My heart is troubled this morning. Yesterday, I read a story from the newspaper in my small, quiet, peaceful, city, that a young man had been chased on foot by police. The report was that he had shot himself and died. This morning, I read of protests and shouting and obscenities and racist slurs. The young man was African American. Twenty years old. A father. A mother’s son.
The protests proclaim Black lives matter. Hands up, don’t shoot. There are reports of eyewitnesses claiming that they saw Winchester Police fire their weapons at the young man. What is the truth? The Virginia State Police will conduct an investigation. The NAACP are sending representatives as well. I am making no assumptions about what actually happened. I wait, and pray for peace… and justice based on truth.
As a member of that generation who were the first to attend integrated public schools in Virginia, many sad memories are welling up in my soul. Ask any of us from that generation, black or white, and we all have stories of violence. Having played in the T.C. Williams High School football program a few years after the setting of the film, “Remember the Titans,” I know it was an important, feel-good story to tell, but that was the simplified “Disney” version of the story. It was much more complex, and much more violent. Memories like that are from the past, but they come to mind today. More recent events from far away, like Ferguson, also come to mind. Now a related event is happening here.
I wish racism were a bad memory we could put behind us, but it’s still with us. I see it in the statistics of racial profiling. I read it today in blatant, overt, prejudiced online comments at the bottom of local newspaper articles. Black lives matter is a statement that needs to be affirmed until we have rebuilt trust in one another. At the same time, police lives matter, as we remember the death of a Prince William County officer, killed in the line of duty late last week.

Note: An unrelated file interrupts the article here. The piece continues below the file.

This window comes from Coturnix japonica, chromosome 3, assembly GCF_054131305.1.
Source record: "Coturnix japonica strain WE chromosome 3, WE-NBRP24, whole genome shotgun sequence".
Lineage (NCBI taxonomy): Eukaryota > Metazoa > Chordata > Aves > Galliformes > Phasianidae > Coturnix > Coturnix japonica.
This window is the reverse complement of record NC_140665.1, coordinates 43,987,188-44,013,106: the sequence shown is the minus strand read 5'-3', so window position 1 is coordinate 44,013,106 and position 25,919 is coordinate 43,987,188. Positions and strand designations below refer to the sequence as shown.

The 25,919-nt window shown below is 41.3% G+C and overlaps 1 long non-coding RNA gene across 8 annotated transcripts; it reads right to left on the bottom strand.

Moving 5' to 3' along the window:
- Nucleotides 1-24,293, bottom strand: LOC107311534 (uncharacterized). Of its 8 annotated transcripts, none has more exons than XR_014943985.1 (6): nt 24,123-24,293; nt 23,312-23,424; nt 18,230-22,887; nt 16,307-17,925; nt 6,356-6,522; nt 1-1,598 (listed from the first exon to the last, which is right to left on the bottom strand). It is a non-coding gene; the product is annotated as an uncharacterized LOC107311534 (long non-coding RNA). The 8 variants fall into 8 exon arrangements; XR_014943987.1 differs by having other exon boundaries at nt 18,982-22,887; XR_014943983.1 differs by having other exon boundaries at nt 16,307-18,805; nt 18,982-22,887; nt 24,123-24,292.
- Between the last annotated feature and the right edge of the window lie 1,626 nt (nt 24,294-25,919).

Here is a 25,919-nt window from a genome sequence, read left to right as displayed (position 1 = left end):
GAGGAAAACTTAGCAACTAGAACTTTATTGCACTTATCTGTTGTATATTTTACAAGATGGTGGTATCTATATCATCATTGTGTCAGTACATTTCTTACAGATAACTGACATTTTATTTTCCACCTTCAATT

A guy named Jesus was once approached (Luke 10:25-37) by a lawyer who asked Jesus how he could have eternal life. Jesus asked the lawyer what the law said. The lawyer recited what is known as the great commandment: “You shall love the Lord your God with all your heart, and with all your soul, and with all your strength, and with all your mind; and your neighbor as yourself.” Jesus responded, “Do this and you will live.”
The lawyer should have stopped there. But he wanted to know if there were any loopholes: “But who is my neighbor?” So Jesus told a famous story where the hero was a man from another race: The Good Samaritan. In other words, whether we like it or not, we don’t get to choose who our neighbors are. And the greatest commandment of God is to love God and love our neighbors: all of our neighbors.
Right now, we’re in the wilderness of not knowing all the facts. The hurt, the tension, and the bad memories cause our emotions sometimes get the best of us. The truth that we know right now is that a young man has died by gunshot. D’Londre Minifield was my neighbor. I don’t know all the facts of how he died, yet. I hope that the truth comes out soon. Let us all pause and grieve, and pray, and talk, and hug. Black lives matter. Police lives matter. Our neighbors’ lives, all lives, matter.